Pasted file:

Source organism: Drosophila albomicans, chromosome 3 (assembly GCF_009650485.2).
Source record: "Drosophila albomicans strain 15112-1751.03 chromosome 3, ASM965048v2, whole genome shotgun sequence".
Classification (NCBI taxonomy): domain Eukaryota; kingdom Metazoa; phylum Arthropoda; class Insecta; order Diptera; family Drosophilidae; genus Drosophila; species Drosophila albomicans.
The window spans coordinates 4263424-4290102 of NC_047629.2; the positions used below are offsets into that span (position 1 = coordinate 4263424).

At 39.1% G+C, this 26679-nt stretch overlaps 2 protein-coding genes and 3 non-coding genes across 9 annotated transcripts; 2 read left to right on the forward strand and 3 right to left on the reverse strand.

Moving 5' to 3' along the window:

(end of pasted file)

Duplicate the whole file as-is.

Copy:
Source organism: Drosophila albomicans, chromosome 3 (assembly GCF_009650485.2).
Source record: "Drosophila albomicans strain 15112-1751.03 chromosome 3, ASM965048v2, whole genome shotgun sequence".
Classification (NCBI taxonomy): domain Eukaryota; kingdom Metazoa; phylum Arthropoda; class Insecta; order Diptera; family Drosophilidae; genus Drosophila; species Drosophila albomicans.
The window spans coordinates 4263424-4290102 of NC_047629.2; the positions used below are offsets into that span (position 1 = coordinate 4263424).

At 39.1% G+C, this 26679-nt stretch overlaps 2 protein-coding genes and 3 non-coding genes across 9 annotated transcripts; 2 read left to right on the forward strand and 3 right to left on the reverse strand.

Moving 5' to 3' along the window: